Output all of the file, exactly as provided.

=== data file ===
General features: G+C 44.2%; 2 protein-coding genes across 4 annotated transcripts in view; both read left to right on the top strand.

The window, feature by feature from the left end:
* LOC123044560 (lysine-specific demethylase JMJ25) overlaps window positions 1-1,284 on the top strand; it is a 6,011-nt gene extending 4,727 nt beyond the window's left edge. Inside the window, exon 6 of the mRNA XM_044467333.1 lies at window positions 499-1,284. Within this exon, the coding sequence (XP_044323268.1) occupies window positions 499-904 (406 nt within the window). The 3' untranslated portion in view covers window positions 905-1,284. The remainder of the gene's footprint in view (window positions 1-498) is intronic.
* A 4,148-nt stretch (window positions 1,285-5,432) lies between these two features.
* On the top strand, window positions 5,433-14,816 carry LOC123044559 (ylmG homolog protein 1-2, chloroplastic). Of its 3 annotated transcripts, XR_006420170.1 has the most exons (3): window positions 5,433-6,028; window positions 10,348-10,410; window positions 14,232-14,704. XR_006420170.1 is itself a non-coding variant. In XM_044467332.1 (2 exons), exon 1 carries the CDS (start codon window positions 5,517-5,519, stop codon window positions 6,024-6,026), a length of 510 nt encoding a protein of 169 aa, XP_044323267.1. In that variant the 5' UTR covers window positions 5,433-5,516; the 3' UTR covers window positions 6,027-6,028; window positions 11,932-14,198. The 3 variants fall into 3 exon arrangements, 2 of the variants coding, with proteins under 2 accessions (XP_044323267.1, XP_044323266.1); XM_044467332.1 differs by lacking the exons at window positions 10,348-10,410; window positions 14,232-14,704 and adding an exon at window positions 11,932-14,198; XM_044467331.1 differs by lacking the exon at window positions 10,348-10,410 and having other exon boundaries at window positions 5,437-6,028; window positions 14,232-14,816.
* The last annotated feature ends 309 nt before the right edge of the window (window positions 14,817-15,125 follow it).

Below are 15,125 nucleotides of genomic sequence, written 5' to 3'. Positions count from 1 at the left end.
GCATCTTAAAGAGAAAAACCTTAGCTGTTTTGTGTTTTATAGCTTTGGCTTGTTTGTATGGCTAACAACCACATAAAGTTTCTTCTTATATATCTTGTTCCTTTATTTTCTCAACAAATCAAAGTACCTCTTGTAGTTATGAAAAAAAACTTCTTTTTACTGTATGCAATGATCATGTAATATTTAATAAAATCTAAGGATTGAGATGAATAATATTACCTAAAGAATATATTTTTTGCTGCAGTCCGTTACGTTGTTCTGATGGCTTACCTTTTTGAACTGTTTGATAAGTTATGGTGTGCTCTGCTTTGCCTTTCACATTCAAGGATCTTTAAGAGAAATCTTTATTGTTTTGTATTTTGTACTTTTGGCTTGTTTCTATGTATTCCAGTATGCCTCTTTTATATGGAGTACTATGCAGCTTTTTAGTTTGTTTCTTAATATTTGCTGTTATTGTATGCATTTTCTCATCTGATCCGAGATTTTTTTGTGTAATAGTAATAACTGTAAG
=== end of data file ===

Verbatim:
General features: G+C 44.2%; 2 protein-coding genes across 4 annotated transcripts in view; both read left to right on the top strand.

The window, feature by feature from the left end:
* LOC123044560 (lysine-specific demethylase JMJ25) overlaps window positions 1-1,284 on the top strand; it is a 6,011-nt gene extending 4,727 nt beyond the window's left edge. Inside the window, exon 6 of the mRNA XM_044467333.1 lies at window positions 499-1,284. Within this exon, the coding sequence (XP_044323268.1) occupies window positions 499-904 (406 nt within the window). The 3' untranslated portion in view covers window positions 905-1,284. The remainder of the gene's footprint in view (window positions 1-498) is intronic.
* A 4,148-nt stretch (window positions 1,285-5,432) lies between these two features.
* On the top strand, window positions 5,433-14,816 carry LOC123044559 (ylmG homolog protein 1-2, chloroplastic). Of its 3 annotated transcripts, XR_006420170.1 has the most exons (3): window positions 5,433-6,028; window positions 10,348-10,410; window positions 14,232-14,704. XR_006420170.1 is itself a non-coding variant. In XM_044467332.1 (2 exons), exon 1 carries the CDS (start codon window positions 5,517-5,519, stop codon window positions 6,024-6,026), a length of 510 nt encoding a protein of 169 aa, XP_044323267.1. In that variant the 5' UTR covers window positions 5,433-5,516; the 3' UTR covers window positions 6,027-6,028; window positions 11,932-14,198. The 3 variants fall into 3 exon arrangements, 2 of the variants coding, with proteins under 2 accessions (XP_044323267.1, XP_044323266.1); XM_044467332.1 differs by lacking the exons at window positions 10,348-10,410; window positions 14,232-14,704 and adding an exon at window positions 11,932-14,198; XM_044467331.1 differs by lacking the exon at window positions 10,348-10,410 and having other exon boundaries at window positions 5,437-6,028; window positions 14,232-14,816.
* The last annotated feature ends 309 nt before the right edge of the window (window positions 14,817-15,125 follow it).

Below are 15,125 nucleotides of genomic sequence, written 5' to 3'. Positions count from 1 at the left end.
GCATCTTAAAGAGAAAAACCTTAGCTGTTTTGTGTTTTATAGCTTTGGCTTGTTTGTATGGCTAACAACCACATAAAGTTTCTTCTTATATATCTTGTTCCTTTATTTTCTCAACAAATCAAAGTACCTCTTGTAGTTATGAAAAAAAACTTCTTTTTACTGTATGCAATGATCATGTAATATTTAATAAAATCTAAGGATTGAGATGAATAATATTACCTAAAGAATATATTTTTTGCTGCAGTCCGTTACGTTGTTCTGATGGCTTACCTTTTTGAACTGTTTGATAAGTTATGGTGTGCTCTGCTTTGCCTTTCACATTCAAGGATCTTTAAGAGAAATCTTTATTGTTTTGTATTTTGTACTTTTGGCTTGTTTCTATGTATTCCAGTATGCCTCTTTTATATGGAGTACTATGCAGCTTTTTAGTTTGTTTCTTAATATTTGCTGTTATTGTATGCATTTTCTCATCTGATCCGAGATTTTTTTGTGTAATAGTAATAACTGTAAG